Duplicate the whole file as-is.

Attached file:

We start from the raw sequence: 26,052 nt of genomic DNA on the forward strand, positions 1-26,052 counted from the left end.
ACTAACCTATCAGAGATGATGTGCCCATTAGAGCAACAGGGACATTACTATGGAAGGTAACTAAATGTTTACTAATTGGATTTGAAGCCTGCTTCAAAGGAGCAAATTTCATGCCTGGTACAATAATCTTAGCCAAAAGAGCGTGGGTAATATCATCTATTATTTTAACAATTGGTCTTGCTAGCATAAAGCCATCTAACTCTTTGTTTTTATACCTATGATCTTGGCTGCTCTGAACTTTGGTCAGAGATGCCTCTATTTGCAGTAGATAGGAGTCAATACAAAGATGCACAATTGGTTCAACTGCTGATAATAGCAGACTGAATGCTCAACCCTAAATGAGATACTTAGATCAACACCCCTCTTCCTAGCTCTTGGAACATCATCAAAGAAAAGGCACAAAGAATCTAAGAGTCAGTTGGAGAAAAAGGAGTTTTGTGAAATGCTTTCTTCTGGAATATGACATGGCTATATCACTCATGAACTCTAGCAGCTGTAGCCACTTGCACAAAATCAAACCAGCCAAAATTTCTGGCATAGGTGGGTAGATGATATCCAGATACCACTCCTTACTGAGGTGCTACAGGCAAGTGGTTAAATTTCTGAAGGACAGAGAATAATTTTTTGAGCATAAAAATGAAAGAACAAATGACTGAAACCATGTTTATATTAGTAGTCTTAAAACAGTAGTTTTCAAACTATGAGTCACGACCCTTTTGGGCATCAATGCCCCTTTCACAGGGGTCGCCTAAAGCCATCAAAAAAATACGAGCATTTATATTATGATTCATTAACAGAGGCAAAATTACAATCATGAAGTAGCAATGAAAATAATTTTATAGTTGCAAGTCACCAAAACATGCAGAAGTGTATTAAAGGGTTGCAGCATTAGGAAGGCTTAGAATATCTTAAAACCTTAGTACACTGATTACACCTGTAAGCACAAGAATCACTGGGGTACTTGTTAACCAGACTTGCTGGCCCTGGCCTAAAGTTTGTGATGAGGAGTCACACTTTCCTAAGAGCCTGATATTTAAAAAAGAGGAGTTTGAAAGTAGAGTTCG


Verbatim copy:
We start from the raw sequence: 26,052 nt of genomic DNA on the forward strand, positions 1-26,052 counted from the left end.
ACTAACCTATCAGAGATGATGTGCCCATTAGAGCAACAGGGACATTACTATGGAAGGTAACTAAATGTTTACTAATTGGATTTGAAGCCTGCTTCAAAGGAGCAAATTTCATGCCTGGTACAATAATCTTAGCCAAAAGAGCGTGGGTAATATCATCTATTATTTTAACAATTGGTCTTGCTAGCATAAAGCCATCTAACTCTTTGTTTTTATACCTATGATCTTGGCTGCTCTGAACTTTGGTCAGAGATGCCTCTATTTGCAGTAGATAGGAGTCAATACAAAGATGCACAATTGGTTCAACTGCTGATAATAGCAGACTGAATGCTCAACCCTAAATGAGATACTTAGATCAACACCCCTCTTCCTAGCTCTTGGAACATCATCAAAGAAAAGGCACAAAGAATCTAAGAGTCAGTTGGAGAAAAAGGAGTTTTGTGAAATGCTTTCTTCTGGAATATGACATGGCTATATCACTCATGAACTCTAGCAGCTGTAGCCACTTGCACAAAATCAAACCAGCCAAAATTTCTGGCATAGGTGGGTAGATGATATCCAGATACCACTCCTTACTGAGGTGCTACAGGCAAGTGGTTAAATTTCTGAAGGACAGAGAATAATTTTTTGAGCATAAAAATGAAAGAACAAATGACTGAAACCATGTTTATATTAGTAGTCTTAAAACAGTAGTTTTCAAACTATGAGTCACGACCCTTTTGGGCATCAATGCCCCTTTCACAGGGGTCGCCTAAAGCCATCAAAAAAATACGAGCATTTATATTATGATTCATTAACAGAGGCAAAATTACAATCATGAAGTAGCAATGAAAATAATTTTATAGTTGCAAGTCACCAAAACATGCAGAAGTGTATTAAAGGGTTGCAGCATTAGGAAGGCTTAGAATATCTTAAAACCTTAGTACACTGATTACACCTGTAAGCACAAGAATCACTGGGGTACTTGTTAACCAGACTTGCTGGCCCTGGCCTAAAGTTTGTGATGAGGAGTCACACTTTCCTAAGAGCCTGATATTTAAAAAAGAGGAGTTTGAAAGTAGAGTTCG